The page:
What’s your problem?!?

What does your book say about problem solving?
Here are a few takeaways:

“Students apply critical and creative thinking skills to prior knowledge during the problem solving process. The end result of problem solving is typically some kind of a decision: choosing a solution and then evaluating it.” (p 155)

“Problem-based learning (PBL) is a teaching approach that combines critical thinking, problem-solving skills, and inquiry as students explore real-world problems. It is based on unstructured, complex, and authentic problems that are often presented as part of a project.” (p 156)

A few characteristics of effective technology-enhanced problem-based learning tasks:

  1. Give students control of their learning
  2. Include communication and collaboration
  3. Emphasize the process and the content
  4. Lead to additional content learning
  5. Have a measurable, although not necessarily correct, outcome

You all did some great brainstorming as we talked about designing and building roller coasters as an authentic, complex problem that required lots of information to solve.

We also talked a bit about critical thinking, but what is it? What does it involve? Let’s look at this Prezi to find out more.

WebQuests
WebQuests are a teaching tool that use web-based resources and other sources to support students as they work through an inquiry or problem-based activity. They are web-based lesson plans written for the students that support and scaffold student understanding of a set of curriculum standards. Generally, students are asked to work collaboratively to answer a question or solve a problem and then present the answer or solution in a technology-supported format.

You can find many examples of WebQuests at the WebQuest page maintained by Dr. Bernie Dodge from San Diego State University. Dr. Dodge is the creator of WebQuests and WebQuests have been around for over 10 years. We’ll spend some time looking at example WebQuests by searching the QuestGarden. Here are a couple I found by trying the different search options. Primary mathematics; Middle school interdisciplinary unit; High school economics. Take a couple of minutes and find a WebQuest in an area of interest. Share your findings with someone nearby.

Problem-Solving Software
Tom Snyder Software is a well-known software company that creates many K12 software based activities that promote critical thinking and problem solving. You’ll likely find that the various software packages also support content learning, communication, collaboration, and creativity. A couple weeks ago we looked at a software activity called “Science Court” and we looked at how this tool can support critical thinking and problem solving. Here’s some additional software for 5th-8th graders that looks really interesting for science lessons.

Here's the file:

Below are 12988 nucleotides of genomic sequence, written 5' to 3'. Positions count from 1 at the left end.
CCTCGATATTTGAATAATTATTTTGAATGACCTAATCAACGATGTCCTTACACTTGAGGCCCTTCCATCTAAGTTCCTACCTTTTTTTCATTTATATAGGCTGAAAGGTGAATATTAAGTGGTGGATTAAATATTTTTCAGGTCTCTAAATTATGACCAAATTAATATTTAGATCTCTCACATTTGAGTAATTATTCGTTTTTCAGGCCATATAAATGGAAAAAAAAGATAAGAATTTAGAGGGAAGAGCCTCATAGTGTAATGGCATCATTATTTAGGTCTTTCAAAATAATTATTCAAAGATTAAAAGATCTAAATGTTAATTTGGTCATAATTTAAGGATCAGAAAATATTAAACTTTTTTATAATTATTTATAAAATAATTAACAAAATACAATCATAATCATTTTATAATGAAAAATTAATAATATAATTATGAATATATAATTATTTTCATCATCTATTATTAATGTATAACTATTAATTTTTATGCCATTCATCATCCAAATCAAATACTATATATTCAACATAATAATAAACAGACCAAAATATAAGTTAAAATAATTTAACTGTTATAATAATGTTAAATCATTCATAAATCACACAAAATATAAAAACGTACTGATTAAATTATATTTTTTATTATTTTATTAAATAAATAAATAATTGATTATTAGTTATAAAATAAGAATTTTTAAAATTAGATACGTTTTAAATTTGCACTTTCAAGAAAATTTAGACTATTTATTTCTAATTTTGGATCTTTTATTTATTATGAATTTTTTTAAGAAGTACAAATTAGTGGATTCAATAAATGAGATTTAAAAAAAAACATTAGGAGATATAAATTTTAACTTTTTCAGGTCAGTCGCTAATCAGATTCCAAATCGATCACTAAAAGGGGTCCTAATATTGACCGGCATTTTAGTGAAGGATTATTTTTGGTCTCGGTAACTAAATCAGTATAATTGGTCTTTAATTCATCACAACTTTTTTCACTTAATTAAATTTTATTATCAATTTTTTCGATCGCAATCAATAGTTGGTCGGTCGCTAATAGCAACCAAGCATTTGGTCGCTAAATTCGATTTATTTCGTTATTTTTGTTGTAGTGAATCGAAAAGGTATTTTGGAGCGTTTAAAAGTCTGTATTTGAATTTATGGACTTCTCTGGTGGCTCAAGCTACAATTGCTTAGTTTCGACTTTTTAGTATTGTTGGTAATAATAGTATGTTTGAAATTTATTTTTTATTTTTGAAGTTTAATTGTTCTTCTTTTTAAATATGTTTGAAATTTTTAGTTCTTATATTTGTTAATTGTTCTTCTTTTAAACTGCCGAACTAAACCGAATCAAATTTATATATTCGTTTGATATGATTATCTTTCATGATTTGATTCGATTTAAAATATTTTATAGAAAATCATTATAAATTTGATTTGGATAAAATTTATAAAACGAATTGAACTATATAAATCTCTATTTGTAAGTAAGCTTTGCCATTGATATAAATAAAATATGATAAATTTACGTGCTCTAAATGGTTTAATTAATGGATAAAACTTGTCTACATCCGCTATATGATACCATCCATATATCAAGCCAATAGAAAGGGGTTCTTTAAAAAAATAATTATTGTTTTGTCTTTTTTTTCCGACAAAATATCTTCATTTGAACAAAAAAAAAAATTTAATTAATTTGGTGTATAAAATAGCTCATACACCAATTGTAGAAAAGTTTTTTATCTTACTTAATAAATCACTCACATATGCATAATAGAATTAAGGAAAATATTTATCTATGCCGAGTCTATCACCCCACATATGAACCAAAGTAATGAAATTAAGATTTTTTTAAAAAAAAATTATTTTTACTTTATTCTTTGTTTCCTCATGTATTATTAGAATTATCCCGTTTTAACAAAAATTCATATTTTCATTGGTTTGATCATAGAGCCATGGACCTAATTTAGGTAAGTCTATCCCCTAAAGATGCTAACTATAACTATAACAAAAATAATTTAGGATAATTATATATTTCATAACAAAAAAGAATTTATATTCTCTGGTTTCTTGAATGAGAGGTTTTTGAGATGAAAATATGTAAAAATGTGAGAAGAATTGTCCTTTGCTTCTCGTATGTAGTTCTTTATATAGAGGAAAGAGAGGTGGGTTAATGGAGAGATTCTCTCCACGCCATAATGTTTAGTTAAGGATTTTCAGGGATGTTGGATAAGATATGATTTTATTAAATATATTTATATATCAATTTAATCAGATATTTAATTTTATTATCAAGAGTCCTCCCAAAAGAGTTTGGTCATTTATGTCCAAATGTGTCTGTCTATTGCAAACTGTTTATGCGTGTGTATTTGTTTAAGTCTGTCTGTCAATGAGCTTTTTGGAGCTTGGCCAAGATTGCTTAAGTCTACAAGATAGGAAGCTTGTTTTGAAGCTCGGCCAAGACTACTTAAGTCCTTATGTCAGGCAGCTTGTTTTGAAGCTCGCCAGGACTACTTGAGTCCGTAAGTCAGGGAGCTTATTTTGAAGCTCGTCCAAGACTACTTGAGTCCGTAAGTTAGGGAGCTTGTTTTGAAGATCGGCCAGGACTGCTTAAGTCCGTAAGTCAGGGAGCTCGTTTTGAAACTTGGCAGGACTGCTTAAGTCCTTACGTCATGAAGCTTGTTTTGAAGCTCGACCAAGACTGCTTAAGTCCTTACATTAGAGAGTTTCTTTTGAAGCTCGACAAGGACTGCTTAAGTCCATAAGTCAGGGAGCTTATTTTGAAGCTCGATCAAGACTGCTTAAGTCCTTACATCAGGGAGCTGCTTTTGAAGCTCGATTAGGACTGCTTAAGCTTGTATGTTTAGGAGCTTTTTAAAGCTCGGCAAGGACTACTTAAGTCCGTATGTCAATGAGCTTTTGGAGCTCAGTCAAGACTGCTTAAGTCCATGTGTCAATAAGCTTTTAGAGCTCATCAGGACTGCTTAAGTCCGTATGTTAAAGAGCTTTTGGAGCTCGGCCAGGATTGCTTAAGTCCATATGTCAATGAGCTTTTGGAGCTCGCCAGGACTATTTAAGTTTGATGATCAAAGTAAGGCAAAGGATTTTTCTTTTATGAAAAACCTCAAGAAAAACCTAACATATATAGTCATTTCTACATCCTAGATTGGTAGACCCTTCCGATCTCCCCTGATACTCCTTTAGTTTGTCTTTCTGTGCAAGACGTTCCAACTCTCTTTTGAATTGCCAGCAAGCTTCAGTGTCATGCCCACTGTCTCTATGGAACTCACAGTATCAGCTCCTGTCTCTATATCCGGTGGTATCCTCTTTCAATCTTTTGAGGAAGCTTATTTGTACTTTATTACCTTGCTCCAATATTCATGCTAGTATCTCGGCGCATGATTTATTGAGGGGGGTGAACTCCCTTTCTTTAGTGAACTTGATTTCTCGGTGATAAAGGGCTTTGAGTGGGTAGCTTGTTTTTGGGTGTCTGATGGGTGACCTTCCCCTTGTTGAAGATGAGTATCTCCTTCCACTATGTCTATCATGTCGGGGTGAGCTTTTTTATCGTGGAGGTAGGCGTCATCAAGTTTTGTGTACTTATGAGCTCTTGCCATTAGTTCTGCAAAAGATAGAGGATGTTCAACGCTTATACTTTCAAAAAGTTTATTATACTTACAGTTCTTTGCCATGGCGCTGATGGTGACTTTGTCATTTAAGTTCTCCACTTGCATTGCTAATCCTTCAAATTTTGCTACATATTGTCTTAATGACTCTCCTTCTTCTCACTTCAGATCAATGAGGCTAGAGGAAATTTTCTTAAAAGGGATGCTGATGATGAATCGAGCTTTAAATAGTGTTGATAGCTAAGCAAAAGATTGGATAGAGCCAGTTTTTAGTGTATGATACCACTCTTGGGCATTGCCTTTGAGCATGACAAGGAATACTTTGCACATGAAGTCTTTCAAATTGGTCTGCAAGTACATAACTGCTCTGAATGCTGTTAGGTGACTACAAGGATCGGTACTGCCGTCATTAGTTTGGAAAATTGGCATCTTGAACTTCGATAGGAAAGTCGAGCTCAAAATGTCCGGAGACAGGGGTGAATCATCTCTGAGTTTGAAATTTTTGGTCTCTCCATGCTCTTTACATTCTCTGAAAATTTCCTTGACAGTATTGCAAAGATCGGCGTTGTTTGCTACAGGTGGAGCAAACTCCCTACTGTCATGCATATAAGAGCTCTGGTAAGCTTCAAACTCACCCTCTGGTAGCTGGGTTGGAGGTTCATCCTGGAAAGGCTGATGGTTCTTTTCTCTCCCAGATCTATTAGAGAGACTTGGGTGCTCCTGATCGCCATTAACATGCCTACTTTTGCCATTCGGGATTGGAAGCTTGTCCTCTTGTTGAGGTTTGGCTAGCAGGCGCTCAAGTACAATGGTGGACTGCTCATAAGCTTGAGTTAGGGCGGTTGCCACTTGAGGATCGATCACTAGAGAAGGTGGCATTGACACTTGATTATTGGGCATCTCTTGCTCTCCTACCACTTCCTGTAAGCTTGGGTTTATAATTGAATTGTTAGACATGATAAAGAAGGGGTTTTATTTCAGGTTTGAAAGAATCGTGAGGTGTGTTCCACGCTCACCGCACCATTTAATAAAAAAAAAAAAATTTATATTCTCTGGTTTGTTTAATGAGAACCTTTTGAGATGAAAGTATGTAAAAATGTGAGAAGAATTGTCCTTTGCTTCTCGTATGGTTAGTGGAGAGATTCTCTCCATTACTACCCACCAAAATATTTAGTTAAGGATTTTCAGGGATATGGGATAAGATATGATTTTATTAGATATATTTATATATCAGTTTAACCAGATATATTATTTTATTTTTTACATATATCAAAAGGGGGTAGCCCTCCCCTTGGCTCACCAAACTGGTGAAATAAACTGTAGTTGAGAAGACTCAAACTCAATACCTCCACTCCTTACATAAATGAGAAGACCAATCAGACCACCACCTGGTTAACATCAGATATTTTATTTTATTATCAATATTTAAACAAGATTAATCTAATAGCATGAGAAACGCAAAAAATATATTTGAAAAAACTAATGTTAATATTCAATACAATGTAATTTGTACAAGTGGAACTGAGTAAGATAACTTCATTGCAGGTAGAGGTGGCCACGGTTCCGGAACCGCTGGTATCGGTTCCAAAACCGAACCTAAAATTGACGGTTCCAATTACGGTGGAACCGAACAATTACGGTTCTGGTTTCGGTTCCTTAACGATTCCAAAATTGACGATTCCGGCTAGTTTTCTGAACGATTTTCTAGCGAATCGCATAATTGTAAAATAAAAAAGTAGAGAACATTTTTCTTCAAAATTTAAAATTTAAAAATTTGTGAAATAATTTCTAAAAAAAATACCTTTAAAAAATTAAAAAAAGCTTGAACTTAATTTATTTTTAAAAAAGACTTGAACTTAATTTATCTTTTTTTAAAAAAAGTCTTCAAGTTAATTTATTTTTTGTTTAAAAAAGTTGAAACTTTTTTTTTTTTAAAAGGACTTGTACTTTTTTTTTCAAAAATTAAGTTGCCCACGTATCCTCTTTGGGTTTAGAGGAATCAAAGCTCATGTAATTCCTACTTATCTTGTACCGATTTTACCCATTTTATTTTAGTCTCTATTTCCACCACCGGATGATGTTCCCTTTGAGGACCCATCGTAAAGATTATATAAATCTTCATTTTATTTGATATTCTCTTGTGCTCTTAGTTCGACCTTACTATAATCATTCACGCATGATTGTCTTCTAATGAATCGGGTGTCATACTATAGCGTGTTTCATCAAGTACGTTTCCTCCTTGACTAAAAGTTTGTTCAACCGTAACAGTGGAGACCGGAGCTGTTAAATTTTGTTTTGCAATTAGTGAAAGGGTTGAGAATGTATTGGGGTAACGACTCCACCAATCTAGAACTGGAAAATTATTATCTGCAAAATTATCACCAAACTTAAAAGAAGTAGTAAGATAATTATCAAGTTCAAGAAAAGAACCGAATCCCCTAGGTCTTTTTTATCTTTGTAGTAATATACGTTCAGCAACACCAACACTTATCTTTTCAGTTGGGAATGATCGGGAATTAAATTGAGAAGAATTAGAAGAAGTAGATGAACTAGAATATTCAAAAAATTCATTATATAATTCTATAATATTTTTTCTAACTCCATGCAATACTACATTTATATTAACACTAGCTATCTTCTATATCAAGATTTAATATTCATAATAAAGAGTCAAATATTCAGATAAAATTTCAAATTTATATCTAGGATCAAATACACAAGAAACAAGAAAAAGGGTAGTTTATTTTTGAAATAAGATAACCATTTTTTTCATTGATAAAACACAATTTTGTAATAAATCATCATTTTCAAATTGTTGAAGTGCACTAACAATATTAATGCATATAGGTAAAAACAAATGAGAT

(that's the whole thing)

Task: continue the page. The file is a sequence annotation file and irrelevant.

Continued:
Lagniappe (Louisiana French for “something extra”)
You may also want to check out these extra project-based learning resources on Edutopia.

TLAT #3
We won’t have time to get very far, but it’s time to begin the last TLAT. (you need to make a copy of this and save it to your google docs). I’ve been grading your last ones, and some of them are very good. Just remember to explain your thoughts clearly and in detail and you will do well.

You’ll want to choose a partner that can help you review your TLAT.  Put your name and your partner’s name at the top of the form.  This TLAT is a little different.  It doesn’t have nearly as many directions.  This is because you have done this two other times, and now we’re removing your training wheels.  It’s called “scaffolding” and it’s a good teaching technique. 🙂

This is a chance for you to do what you would do as a teacher.  You determine how you will analyze your context, find and choose your activities, describe the activity and reflect on it.  Refer back to your TLAT #1 and #2 for help if you get stuck.  Also, work with a partner and make sure you both are clear on what you should do.  Don’t guess!  If you have questions, ask me first, so you don’t end up re-doing it because you did it wrong.

Here’s our schedule on this one:

  • Wednesday, April 20 – TLAT Section 1 and 2
  • Friday, April 22 – TLAT Section 3 and 4 (No class)
  • Monday, April 25 – TLAT Section 5. Try to finish this in class.  It is due at 11:59pm.  I’ll try and have your grades to this point to show you on Monday.

And here’s our schedule for the rest of the semester:

  • Wednesday April 27 – Prep for Showcase and Course Evaluation
  • Friday April 29 – Final Showcase
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